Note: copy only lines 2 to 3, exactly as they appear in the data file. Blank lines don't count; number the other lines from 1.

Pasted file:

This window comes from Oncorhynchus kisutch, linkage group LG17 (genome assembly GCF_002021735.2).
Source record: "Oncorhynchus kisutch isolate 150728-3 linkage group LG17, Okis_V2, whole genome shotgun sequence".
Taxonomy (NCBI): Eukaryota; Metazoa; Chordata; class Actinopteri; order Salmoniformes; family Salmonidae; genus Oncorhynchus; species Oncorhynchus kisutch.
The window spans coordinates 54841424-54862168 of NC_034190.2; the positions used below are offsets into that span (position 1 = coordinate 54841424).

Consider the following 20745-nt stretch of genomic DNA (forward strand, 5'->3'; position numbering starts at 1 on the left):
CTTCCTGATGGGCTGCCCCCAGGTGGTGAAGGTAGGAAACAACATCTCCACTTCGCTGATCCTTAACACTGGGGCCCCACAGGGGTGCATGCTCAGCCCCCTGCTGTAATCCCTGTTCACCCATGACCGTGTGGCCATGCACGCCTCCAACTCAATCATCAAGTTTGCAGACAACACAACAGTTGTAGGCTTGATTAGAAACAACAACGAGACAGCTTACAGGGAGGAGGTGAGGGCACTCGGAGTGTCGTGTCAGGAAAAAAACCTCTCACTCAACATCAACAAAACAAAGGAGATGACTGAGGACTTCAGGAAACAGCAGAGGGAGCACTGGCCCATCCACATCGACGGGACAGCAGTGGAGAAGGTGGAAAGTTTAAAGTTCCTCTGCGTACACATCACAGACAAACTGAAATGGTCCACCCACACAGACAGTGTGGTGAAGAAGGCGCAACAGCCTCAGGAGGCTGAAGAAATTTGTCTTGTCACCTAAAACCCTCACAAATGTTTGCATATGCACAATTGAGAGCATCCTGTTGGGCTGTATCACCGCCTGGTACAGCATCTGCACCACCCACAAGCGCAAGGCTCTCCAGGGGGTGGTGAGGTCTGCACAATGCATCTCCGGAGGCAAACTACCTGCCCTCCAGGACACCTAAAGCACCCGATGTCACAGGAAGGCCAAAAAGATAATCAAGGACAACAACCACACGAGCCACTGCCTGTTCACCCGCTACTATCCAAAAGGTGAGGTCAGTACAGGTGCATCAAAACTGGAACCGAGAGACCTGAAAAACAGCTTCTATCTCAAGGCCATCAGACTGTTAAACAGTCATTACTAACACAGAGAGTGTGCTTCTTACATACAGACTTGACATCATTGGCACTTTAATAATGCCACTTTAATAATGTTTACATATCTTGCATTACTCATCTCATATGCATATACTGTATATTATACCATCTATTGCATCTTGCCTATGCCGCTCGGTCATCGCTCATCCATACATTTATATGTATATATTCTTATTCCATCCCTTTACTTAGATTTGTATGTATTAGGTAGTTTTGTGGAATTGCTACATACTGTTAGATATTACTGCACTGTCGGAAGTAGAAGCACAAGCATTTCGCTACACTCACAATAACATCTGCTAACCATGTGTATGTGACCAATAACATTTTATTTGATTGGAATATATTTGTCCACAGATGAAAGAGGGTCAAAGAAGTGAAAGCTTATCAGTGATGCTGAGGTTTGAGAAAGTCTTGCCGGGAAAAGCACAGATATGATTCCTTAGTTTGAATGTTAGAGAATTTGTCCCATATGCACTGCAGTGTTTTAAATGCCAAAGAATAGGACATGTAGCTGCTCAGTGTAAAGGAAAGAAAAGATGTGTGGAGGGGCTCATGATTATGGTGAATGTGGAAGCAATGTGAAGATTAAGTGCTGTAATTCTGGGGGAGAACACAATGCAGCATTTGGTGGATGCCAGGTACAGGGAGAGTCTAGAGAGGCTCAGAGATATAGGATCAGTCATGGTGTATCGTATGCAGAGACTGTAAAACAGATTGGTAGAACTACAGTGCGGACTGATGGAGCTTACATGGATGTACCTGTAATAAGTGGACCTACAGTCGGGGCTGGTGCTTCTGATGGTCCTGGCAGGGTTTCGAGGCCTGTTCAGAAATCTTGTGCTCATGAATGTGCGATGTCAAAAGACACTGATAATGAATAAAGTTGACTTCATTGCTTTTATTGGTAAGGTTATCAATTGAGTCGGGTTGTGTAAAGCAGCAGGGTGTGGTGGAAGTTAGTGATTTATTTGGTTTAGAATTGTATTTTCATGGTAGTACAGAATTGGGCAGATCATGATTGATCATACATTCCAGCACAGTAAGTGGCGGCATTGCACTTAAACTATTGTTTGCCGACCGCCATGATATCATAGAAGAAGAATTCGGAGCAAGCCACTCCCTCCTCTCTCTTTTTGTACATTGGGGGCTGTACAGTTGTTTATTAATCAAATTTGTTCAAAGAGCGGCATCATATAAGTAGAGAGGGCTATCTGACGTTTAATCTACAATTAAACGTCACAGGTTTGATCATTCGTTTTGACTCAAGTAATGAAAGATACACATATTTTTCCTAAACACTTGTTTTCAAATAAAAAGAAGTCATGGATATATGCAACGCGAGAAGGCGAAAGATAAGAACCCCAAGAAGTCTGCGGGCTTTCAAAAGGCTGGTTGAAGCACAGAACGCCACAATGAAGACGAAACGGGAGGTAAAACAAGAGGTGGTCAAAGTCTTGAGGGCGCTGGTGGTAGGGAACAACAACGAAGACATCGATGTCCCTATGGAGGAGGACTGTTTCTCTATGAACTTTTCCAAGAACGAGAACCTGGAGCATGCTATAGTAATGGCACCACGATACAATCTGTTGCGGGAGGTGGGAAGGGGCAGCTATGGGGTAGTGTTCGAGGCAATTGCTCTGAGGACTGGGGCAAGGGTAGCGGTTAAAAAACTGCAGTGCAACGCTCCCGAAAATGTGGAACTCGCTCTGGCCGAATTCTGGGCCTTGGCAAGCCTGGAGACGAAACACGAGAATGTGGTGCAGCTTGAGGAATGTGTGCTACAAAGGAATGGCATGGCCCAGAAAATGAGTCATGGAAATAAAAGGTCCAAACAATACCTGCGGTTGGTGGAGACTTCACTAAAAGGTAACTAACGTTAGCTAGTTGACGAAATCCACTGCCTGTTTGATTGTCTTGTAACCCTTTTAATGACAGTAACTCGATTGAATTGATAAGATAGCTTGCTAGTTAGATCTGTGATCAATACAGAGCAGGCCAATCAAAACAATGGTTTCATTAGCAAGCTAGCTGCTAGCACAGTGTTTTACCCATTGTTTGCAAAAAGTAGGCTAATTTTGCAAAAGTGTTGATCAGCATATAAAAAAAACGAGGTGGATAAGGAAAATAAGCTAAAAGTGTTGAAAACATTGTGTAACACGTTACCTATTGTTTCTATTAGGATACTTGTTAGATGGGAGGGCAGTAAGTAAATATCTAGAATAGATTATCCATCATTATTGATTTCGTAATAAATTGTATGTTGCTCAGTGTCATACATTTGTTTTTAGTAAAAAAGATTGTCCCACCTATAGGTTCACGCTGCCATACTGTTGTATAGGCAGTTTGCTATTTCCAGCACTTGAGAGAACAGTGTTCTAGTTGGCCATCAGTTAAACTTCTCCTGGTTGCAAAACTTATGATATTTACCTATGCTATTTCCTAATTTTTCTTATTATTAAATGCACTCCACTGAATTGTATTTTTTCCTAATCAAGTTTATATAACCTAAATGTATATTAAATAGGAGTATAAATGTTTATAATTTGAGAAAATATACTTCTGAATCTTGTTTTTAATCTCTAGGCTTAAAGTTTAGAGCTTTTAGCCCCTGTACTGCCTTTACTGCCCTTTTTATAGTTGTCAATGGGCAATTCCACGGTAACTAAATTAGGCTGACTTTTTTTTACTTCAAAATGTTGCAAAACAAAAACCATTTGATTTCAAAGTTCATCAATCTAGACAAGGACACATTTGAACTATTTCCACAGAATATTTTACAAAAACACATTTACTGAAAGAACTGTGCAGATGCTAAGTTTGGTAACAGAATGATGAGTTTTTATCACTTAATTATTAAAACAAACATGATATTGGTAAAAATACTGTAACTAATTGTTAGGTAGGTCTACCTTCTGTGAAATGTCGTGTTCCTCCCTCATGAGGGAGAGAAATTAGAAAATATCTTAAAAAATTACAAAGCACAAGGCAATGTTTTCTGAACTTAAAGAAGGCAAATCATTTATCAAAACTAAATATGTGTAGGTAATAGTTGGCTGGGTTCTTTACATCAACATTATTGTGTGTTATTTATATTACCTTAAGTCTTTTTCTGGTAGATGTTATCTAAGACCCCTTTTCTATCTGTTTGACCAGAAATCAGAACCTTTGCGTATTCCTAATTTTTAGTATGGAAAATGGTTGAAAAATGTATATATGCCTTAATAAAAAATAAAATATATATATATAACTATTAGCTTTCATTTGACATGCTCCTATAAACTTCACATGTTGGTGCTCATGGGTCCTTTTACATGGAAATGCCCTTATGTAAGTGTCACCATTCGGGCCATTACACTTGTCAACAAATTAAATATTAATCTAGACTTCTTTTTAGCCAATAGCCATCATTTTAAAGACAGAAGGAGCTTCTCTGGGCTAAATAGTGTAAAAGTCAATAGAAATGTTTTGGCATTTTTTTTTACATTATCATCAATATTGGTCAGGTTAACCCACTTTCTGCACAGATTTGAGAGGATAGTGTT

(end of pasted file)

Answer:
Source record: "Oncorhynchus kisutch isolate 150728-3 linkage group LG17, Okis_V2, whole genome shotgun sequence".
Taxonomy (NCBI): Eukaryota; Metazoa; Chordata; class Actinopteri; order Salmoniformes; family Salmonidae; genus Oncorhynchus; species Oncorhynchus kisutch.